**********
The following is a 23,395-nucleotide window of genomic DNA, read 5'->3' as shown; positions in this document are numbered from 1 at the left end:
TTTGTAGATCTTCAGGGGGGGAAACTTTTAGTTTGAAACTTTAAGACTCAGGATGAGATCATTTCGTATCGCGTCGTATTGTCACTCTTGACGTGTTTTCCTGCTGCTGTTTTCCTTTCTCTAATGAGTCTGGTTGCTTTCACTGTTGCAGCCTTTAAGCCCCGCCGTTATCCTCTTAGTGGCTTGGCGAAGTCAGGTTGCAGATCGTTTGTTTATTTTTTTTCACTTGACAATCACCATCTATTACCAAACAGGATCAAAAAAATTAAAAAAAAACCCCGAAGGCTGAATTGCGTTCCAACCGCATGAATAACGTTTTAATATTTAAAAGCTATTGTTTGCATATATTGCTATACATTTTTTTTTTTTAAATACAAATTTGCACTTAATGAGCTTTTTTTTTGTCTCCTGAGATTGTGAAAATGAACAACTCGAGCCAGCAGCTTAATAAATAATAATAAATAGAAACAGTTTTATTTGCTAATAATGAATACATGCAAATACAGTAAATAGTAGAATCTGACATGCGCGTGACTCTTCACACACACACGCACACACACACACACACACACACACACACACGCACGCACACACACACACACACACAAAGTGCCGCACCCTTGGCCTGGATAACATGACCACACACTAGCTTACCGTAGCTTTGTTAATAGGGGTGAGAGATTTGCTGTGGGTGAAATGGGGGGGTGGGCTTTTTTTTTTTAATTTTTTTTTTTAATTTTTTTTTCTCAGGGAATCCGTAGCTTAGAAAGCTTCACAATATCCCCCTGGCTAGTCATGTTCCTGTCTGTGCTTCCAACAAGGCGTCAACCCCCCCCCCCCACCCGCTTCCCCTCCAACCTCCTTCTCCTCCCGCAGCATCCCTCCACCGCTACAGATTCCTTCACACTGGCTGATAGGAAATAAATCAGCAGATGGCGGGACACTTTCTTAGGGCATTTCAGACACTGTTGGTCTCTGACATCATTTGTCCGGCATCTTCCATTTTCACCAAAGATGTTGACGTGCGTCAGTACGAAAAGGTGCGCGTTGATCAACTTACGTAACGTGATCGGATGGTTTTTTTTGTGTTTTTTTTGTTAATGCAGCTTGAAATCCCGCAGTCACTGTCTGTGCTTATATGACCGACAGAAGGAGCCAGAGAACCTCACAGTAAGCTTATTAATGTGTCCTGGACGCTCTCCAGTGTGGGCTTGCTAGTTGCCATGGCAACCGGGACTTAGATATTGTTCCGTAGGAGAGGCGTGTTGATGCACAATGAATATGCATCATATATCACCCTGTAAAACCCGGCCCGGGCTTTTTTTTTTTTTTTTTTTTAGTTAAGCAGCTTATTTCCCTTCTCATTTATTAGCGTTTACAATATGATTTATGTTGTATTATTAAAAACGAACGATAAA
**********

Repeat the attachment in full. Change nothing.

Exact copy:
The following is a 23,395-nucleotide window of genomic DNA, read 5'->3' as shown; positions in this document are numbered from 1 at the left end:
TTTGTAGATCTTCAGGGGGGGAAACTTTTAGTTTGAAACTTTAAGACTCAGGATGAGATCATTTCGTATCGCGTCGTATTGTCACTCTTGACGTGTTTTCCTGCTGCTGTTTTCCTTTCTCTAATGAGTCTGGTTGCTTTCACTGTTGCAGCCTTTAAGCCCCGCCGTTATCCTCTTAGTGGCTTGGCGAAGTCAGGTTGCAGATCGTTTGTTTATTTTTTTTCACTTGACAATCACCATCTATTACCAAACAGGATCAAAAAAATTAAAAAAAAACCCCGAAGGCTGAATTGCGTTCCAACCGCATGAATAACGTTTTAATATTTAAAAGCTATTGTTTGCATATATTGCTATACATTTTTTTTTTTTAAATACAAATTTGCACTTAATGAGCTTTTTTTTTGTCTCCTGAGATTGTGAAAATGAACAACTCGAGCCAGCAGCTTAATAAATAATAATAAATAGAAACAGTTTTATTTGCTAATAATGAATACATGCAAATACAGTAAATAGTAGAATCTGACATGCGCGTGACTCTTCACACACACACGCACACACACACACACACACACACACACACACGCACGCACACACACACACACACACAAAGTGCCGCACCCTTGGCCTGGATAACATGACCACACACTAGCTTACCGTAGCTTTGTTAATAGGGGTGAGAGATTTGCTGTGGGTGAAATGGGGGGGTGGGCTTTTTTTTTTTAATTTTTTTTTTTAATTTTTTTTTCTCAGGGAATCCGTAGCTTAGAAAGCTTCACAATATCCCCCTGGCTAGTCATGTTCCTGTCTGTGCTTCCAACAAGGCGTCAACCCCCCCCCCCCACCCGCTTCCCCTCCAACCTCCTTCTCCTCCCGCAGCATCCCTCCACCGCTACAGATTCCTTCACACTGGCTGATAGGAAATAAATCAGCAGATGGCGGGACACTTTCTTAGGGCATTTCAGACACTGTTGGTCTCTGACATCATTTGTCCGGCATCTTCCATTTTCACCAAAGATGTTGACGTGCGTCAGTACGAAAAGGTGCGCGTTGATCAACTTACGTAACGTGATCGGATGGTTTTTTTTGTGTTTTTTTTGTTAATGCAGCTTGAAATCCCGCAGTCACTGTCTGTGCTTATATGACCGACAGAAGGAGCCAGAGAACCTCACAGTAAGCTTATTAATGTGTCCTGGACGCTCTCCAGTGTGGGCTTGCTAGTTGCCATGGCAACCGGGACTTAGATATTGTTCCGTAGGAGAGGCGTGTTGATGCACAATGAATATGCATCATATATCACCCTGTAAAACCCGGCCCGGGCTTTTTTTTTTTTTTTTTTTTAGTTAAGCAGCTTATTTCCCTTCTCATTTATTAGCGTTTACAATATGATTTATGTTGTATTATTAAAAACGAACGATAAA